A Scottish renewable energy firm has started construction work on a windfarm it reckons will be the first in the country developed without the benefit of subsidy.

Muirhall Energy expects the Crossdykes Wind Farm near Langholm in Dumfries and Galloway to start producing power from September 2020.

The 10-turbine windfarm is expected to generate enough energy to power 45,000 homes.

The progress of the project will be watched closely amid hopes it could inspire developers to build other windfarms in Scotland.

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The future of the onshore sector was thrown into question after land-based windfarms were largely barred from receiving support under official subsidy programmes from 2016.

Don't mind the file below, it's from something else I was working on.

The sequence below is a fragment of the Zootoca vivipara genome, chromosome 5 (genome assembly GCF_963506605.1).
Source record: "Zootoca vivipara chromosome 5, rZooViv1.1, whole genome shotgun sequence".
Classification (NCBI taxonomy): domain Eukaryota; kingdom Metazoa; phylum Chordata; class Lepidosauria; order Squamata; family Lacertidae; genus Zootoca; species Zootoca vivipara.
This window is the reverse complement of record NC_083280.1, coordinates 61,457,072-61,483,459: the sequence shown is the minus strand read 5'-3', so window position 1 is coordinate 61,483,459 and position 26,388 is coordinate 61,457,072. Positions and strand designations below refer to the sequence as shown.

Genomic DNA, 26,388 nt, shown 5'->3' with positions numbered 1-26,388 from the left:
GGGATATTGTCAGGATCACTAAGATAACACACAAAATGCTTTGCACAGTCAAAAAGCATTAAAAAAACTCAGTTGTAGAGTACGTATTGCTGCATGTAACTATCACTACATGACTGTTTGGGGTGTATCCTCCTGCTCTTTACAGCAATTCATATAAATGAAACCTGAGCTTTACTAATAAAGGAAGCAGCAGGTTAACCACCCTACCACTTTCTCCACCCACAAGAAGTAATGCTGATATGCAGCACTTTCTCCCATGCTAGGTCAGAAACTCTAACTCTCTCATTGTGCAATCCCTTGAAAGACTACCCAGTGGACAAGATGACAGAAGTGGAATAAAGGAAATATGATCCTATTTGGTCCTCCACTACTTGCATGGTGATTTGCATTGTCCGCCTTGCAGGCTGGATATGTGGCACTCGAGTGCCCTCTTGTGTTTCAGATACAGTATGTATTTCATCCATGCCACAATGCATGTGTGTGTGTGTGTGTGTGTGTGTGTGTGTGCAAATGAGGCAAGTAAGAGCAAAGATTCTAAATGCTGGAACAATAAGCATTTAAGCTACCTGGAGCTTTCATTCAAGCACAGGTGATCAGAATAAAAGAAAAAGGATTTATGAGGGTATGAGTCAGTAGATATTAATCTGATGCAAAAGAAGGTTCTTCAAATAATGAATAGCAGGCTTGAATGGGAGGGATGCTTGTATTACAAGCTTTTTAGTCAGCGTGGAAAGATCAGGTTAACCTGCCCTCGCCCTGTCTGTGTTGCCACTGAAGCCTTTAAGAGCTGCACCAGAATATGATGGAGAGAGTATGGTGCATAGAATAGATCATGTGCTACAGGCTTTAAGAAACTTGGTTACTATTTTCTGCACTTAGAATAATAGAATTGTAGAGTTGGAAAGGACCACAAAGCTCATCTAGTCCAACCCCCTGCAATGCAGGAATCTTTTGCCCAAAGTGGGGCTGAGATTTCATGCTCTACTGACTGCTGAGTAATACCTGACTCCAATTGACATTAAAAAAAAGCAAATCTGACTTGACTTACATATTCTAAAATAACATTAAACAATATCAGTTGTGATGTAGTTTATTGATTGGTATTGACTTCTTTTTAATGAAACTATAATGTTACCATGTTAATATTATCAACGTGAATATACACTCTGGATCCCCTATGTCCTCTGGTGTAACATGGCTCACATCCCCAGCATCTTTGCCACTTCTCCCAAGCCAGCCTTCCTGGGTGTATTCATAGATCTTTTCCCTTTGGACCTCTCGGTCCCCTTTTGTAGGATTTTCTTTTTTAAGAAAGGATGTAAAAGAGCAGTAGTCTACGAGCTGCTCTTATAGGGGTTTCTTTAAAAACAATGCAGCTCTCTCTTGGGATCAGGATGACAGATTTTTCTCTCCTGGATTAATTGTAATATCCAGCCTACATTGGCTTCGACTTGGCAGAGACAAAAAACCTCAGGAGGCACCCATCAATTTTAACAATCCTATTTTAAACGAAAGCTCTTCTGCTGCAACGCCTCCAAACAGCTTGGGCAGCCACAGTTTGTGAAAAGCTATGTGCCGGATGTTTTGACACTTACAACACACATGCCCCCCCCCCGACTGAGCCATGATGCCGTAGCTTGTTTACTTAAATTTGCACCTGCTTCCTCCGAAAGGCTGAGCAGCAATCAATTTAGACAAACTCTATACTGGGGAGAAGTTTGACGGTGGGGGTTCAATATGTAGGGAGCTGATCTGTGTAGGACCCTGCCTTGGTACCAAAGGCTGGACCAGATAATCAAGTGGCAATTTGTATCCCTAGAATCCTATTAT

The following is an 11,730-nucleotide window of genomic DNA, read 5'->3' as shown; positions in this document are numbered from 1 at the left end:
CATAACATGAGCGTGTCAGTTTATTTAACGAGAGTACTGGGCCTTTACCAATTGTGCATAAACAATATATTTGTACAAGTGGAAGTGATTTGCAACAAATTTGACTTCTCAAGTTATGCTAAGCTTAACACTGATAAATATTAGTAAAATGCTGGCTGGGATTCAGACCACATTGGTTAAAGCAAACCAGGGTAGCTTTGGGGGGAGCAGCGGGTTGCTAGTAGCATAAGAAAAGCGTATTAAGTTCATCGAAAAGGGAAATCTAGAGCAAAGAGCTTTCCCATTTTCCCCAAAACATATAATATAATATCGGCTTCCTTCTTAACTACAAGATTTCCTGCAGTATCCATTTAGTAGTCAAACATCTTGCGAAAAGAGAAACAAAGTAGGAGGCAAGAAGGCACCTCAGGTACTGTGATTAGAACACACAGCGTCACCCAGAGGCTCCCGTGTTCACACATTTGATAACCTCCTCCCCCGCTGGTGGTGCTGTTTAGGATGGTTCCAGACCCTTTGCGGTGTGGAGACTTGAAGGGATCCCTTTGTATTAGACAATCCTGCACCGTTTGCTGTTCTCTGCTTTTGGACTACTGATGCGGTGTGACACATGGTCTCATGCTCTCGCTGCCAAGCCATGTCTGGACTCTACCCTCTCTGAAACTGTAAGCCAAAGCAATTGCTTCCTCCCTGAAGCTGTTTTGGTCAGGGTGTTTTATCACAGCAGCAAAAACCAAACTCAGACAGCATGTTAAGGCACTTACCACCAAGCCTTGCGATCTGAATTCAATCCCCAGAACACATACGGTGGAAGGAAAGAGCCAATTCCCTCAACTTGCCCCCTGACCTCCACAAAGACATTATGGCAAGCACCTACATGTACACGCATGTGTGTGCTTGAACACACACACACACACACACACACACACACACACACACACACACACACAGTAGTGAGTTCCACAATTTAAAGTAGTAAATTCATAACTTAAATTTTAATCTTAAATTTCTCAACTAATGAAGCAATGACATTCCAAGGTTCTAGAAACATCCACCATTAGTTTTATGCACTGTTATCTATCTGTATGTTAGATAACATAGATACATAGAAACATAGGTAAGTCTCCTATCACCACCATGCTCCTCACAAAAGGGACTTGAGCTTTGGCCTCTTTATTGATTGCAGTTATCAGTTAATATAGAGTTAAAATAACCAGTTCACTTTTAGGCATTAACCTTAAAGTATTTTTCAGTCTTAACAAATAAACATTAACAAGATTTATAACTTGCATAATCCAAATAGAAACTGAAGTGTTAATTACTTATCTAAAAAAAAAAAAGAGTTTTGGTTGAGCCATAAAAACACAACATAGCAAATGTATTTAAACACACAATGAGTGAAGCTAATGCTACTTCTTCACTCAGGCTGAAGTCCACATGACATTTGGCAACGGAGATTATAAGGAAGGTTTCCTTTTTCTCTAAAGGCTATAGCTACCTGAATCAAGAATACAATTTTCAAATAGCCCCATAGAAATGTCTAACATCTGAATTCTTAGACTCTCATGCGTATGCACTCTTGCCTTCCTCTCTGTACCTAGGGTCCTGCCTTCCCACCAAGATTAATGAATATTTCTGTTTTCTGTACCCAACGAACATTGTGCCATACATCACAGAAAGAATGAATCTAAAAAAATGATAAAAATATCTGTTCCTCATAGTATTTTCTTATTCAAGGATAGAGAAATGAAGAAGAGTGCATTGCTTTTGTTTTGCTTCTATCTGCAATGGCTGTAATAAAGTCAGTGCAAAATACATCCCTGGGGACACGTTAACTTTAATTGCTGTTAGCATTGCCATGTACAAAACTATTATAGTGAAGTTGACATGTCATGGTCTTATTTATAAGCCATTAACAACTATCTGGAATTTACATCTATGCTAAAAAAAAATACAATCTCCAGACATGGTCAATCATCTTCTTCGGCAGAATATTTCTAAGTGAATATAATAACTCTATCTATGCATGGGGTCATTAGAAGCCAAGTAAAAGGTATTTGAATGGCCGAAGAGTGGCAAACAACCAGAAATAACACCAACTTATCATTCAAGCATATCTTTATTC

Lanarkshire-based Muirhall and project partner WWS Renewables secured funding for Crossdykes from Close Brothers investment bank.

The bank’s decision signalled confidence in the economics of onshore windfarms.

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“This is a landmark moment for onshore wind in Scotland,” said energy minister Paul Wheelhouse.

Noting the Scottish Government strongly supports onshore wind, he added: “I very much hope this will be followed by many more similar developments as we seek to address the climate emergency.”

However, Muirhall’s managing director Chris Walker noted: “Access to the Contract for Difference or some other support mechanism would make a huge difference to the economics of the sector, encouraging the build-out of some of the more challenging consented sites.”

Founded by Mr Walker in 2009, Muirhall Energy has interests in windfarm projects across the UK.

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The firm has offered members of the community in the area of the Crossdykes windfarm to buy up to 10 per cent of the project.

Mr Walker said: “We have had tremendous support from the communities around the wind farm.”